Crumbling is not an instant’s Act
A fundamental pause
Dilapidation’s processes
Are organized Decays β€”
‘Tis first a Cobweb on the Soul
A Cuticle of Dust
A Borer in the Axis
An Elemental Rust β€”
Ruin is formal β€” Devil’s work
Consecutive and slow β€”
Fail in an instant, no man did
Slipping β€” is Crashe’s law β€”

Let’s face it: Part of the reason we love multitasking is that it helps us to feel like a badass important person. Another reason: we’re committed to some task we consider drudgery, and we’d rather be doing something else. I get it. I really get it. But we’re only hurting ourselves and creating more exhaustion than needs to exist.

Want additional resources? I’ve got you covered.

Latest MarieTV episode- 5 Ways to Beat Burnout and Increase Productivity– Are you woman enough to handle it?

Psychology Today- The Myth of Multitasking– includes a great exercise.

How often do you find yourself engaged in multiple things at once? Are you doing it right now?

Hey gang, it’d mean a lot to me if you follow me on Instagram. Currently on my IGTV channel, you’ll find a poetry reading, a behind-the-scenes discussion, and a comedy sketch waiting for you. So what are you waiting for? Check it out!

My name is Lyz-Stephanie and I want to inspire you to be more connected to yourself and the world, to find beauty in simple pleasures, and to have more adventures. Every day we can do something to make our lives happier and richer, make our minds more active and engaged. I’m on the journey. Will you join me?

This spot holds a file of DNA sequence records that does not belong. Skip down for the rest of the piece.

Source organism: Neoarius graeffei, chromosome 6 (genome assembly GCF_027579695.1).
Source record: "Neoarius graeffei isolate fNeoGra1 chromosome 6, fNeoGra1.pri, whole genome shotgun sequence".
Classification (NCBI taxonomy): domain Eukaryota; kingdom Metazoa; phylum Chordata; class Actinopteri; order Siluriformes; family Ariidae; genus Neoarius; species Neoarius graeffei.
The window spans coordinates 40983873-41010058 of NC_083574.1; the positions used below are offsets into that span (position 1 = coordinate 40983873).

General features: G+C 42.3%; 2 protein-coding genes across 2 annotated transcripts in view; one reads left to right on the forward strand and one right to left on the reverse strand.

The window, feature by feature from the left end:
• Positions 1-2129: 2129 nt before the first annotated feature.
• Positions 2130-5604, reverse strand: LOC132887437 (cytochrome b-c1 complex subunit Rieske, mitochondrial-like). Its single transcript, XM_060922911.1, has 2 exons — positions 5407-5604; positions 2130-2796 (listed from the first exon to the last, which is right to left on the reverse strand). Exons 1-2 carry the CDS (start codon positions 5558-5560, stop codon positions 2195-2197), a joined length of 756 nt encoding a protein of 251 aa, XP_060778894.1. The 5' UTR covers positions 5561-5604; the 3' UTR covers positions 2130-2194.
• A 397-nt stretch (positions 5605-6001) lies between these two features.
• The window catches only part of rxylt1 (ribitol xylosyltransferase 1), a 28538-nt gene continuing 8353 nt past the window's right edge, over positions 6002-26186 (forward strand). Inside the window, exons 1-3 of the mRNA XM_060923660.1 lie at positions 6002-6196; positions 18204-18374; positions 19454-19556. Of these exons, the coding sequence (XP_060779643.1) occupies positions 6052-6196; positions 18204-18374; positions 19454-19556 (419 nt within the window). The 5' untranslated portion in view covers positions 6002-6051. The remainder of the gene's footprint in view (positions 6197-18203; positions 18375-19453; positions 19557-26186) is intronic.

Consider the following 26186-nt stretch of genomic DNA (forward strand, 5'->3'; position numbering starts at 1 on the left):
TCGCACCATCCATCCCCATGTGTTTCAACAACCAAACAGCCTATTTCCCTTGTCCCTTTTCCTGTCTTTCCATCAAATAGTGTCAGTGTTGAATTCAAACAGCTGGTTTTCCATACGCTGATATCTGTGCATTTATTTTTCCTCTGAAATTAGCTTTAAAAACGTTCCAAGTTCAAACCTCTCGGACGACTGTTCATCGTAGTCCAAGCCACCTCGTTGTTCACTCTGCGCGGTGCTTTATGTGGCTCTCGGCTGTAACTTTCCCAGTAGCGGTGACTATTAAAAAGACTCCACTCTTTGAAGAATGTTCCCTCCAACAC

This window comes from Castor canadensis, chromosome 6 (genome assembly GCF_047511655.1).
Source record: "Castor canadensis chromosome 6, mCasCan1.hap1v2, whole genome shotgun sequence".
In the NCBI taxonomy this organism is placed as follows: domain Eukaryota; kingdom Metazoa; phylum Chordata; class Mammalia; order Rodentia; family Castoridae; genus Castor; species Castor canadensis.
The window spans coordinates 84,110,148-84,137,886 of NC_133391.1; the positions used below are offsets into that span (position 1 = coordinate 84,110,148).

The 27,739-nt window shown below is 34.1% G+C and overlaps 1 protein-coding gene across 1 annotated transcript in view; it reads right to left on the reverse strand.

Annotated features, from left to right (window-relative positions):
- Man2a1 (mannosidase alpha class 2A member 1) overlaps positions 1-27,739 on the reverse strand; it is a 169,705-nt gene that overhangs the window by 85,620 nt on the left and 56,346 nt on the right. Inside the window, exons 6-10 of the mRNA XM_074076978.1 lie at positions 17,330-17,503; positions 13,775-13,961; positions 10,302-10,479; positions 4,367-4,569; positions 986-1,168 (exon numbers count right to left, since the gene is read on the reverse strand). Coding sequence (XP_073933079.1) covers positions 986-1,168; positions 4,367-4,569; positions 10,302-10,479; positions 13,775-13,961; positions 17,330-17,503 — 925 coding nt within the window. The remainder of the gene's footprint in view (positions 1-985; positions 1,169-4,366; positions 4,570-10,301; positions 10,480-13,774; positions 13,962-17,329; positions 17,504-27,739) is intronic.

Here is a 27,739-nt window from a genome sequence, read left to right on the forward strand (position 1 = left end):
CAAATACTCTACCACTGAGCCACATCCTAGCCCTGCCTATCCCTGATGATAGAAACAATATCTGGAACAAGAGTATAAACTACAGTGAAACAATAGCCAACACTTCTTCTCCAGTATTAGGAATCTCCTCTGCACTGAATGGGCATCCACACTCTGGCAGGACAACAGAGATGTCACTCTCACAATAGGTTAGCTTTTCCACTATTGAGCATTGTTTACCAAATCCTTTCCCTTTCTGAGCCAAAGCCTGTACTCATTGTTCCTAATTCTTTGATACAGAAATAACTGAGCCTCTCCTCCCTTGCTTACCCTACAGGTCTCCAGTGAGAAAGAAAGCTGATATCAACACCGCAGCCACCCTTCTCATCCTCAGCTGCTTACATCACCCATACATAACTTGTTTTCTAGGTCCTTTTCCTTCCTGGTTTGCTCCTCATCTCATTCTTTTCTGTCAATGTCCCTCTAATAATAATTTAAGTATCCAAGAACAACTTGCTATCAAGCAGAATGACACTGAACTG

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11 thoughts on “Multitasking is a dirty lie.

  1. YES ! I always find myself lost in between 2 or more tasks. It really is exhausting and leads nowhere. But I’m working on focusing on ONE thing more. Thanks for sharing 🌹

    Liked by 1 person

  2. Oooh, good post. And guilty as charged. I sometimes find myself scattered as well. I jave found that yoga is really helping me to stay focused. I know, I didn’t believe it either when others told me the same thing. But it helps me appreciate the here & now more. Thanks for sharing love!!

    Liked by 1 person

    1. Debra, I’m so glad to hear you’ve found a way to quiet your mind, and thanks for sharing. I’m sure this will benefit a lot of people who are going through the same struggle. For me, going for walks in the woods or doing nature photography is really calming.

      Liked by 1 person

  3. πŸ‘πŸΌ ain’t πŸ‘πŸΌ no πŸ‘πŸΌ body πŸ‘πŸΌ got πŸ‘πŸΌ time πŸ‘πŸΌ for πŸ‘πŸΌ that πŸ‘πŸΌ haha I love your writing so much! Multitasking is my worst enemy lol


  4. For those of us who like to think do you think our brains multitask because that’s the only way it knows how to tire itself off/turn off? I am going to think on that as I make breakfast πŸ˜‰

    Liked by 1 person

    1. Hmm, it’s an interesting theory. As for my brain, I don’t think it thinks that much about what it wants as an end goal; it just hates staying tied down to one thought in the present moment. Yet, who knows the complexity of the mind!

      Liked by 1 person